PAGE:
Croatia confirms migrant pushback, Greece promises inquiry

·2-min read
Migrants gather before trying to cross the Bosnia-Croatia border near Velika Kladusa

ZAGREB (Reuters) - Croatia acknowledged on Friday that its police officers had participated in a violent pushback of migrants on the border with Bosnia, and Greece promised to investigate reports of similar action by its officials.

Several European media outlets reported this week that Greek and Croatian officials were illegally and sometimes violently pushing back migrants. The European Union's executive called for an investigation on Thursday.

Reuters has not independently verified the media reports.

Croatia's national chief police director Nikola Milina said three policemen involved belong to a special intervention unit and will now face disciplinary procedures.

"We don't want any such incident tarnishing the image of the Croatian police and the good work it conducts in border control and fighting migrant smugglers," he said.

Croatia's interior minister Davor Bozinovic said the investigation related to an incident in June.

Greek Migration Minister Notis Mitarachi said on Friday he had told EU Home Affairs Commissioner Ylva Johansson that the claims would be investigated.

"Every claim made is investigated by the judiciary and by our internal audit," he told reporters at an EU meeting in Luxembourg.

Johansson earlier said EU countries needed to protect the bloc's external borders, but that they also had to uphold the rule of law and fundamental rights.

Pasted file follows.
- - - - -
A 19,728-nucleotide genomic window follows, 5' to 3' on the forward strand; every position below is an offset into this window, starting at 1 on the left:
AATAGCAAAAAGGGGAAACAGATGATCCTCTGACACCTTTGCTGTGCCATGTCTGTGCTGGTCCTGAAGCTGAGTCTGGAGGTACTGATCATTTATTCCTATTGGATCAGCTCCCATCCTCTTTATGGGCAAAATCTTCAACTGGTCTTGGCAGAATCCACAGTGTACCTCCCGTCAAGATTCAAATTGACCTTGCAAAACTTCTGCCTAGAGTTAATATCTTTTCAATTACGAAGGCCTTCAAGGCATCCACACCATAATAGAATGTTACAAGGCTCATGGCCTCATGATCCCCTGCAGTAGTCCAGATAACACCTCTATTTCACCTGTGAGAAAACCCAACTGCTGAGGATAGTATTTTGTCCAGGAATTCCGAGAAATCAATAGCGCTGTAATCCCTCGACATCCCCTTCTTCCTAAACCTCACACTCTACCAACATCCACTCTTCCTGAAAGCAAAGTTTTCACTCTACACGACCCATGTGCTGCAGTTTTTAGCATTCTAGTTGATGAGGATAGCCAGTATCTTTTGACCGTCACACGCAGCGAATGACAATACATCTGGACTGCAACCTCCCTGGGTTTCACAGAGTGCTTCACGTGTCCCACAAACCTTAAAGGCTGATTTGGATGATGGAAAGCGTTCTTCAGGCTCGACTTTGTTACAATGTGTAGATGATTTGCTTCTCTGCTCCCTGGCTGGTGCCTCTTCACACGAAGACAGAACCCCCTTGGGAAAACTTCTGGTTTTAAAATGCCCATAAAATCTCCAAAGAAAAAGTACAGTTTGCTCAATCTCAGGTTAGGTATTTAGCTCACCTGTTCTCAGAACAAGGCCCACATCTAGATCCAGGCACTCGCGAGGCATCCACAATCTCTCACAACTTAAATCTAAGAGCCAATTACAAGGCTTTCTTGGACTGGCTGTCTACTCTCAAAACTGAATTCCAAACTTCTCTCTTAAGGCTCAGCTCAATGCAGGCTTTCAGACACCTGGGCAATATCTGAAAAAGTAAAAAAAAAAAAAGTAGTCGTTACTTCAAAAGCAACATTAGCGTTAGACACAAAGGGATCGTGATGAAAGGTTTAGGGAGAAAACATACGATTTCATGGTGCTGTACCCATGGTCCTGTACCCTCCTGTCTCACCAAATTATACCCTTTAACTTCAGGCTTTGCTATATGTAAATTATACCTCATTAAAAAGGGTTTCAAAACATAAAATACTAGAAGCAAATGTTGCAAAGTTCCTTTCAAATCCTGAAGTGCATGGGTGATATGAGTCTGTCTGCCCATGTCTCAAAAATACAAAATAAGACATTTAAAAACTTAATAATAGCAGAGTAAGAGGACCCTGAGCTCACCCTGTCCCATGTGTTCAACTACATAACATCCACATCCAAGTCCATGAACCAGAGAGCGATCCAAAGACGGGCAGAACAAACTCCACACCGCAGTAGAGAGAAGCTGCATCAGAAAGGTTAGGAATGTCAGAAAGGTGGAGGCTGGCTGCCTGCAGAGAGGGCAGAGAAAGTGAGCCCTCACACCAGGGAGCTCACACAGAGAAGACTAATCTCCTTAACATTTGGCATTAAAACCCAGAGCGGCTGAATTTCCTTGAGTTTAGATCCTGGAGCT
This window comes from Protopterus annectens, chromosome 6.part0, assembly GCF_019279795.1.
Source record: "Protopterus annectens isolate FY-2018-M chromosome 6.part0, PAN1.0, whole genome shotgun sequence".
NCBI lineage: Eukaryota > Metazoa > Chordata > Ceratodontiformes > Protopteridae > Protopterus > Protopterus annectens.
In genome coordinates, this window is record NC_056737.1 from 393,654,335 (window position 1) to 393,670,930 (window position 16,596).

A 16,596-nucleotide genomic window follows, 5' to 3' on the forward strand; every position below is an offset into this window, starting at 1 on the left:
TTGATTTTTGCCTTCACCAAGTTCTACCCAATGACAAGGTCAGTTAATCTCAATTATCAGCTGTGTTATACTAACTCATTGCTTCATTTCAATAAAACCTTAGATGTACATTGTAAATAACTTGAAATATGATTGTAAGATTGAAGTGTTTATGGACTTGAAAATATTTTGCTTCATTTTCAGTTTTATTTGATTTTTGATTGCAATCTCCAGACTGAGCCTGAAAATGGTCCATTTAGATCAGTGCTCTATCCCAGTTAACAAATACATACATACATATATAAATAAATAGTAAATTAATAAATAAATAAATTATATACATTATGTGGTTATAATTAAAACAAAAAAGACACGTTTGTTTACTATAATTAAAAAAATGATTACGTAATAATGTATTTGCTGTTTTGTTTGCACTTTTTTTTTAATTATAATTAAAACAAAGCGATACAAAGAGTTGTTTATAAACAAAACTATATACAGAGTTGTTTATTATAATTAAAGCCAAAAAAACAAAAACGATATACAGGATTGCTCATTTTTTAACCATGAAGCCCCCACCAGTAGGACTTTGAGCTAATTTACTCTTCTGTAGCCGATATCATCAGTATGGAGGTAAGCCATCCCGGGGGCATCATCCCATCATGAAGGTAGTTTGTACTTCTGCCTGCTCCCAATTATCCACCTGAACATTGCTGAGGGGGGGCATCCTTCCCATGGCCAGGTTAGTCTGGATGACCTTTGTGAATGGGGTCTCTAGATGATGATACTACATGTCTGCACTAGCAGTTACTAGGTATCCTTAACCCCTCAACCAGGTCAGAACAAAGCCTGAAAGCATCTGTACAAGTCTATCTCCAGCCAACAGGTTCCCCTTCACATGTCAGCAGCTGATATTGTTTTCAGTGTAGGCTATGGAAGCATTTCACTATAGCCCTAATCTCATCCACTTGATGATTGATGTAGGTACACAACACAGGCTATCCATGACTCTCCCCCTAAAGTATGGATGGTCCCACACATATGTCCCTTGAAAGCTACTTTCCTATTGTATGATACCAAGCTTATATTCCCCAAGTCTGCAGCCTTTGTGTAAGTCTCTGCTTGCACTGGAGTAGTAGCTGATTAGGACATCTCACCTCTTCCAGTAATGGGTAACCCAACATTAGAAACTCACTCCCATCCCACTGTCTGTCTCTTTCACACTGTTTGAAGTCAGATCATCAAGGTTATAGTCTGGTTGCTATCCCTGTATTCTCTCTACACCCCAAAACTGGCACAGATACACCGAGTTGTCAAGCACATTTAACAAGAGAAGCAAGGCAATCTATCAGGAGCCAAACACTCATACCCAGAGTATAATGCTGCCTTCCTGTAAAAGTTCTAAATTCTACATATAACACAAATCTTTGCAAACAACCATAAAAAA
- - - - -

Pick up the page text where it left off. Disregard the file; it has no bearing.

Under international law, migrants have a right to claim asylum and it is forbidden to send potential asylum-seekers back to where their lives or well-being might be in danger.

Twelve migration and interior ministers from Austria, Denmark, Greece and eastern European countries wrote on Thursday to the European Commission calling for new tools to avoid, rather than have to deal with, overburdened migrant systems.

Illegal migration was being used for political purposes, they said.

Poland and fellow EU states Lithuania and Latvia have reported sharp increases in migrants from countries such as Afghanistan and Iraq trying to cross the border from Belarus, in what Brussels and Warsaw say is a form of hybrid warfare by Minsk.

(Reporting by Sabine Siebold, Karolina Tagaris, Igor Ilic; Editing by Benoit Van Overstraeten, Catherine Evans, Philip Blenkinsop and Raissa Kasolowsky)

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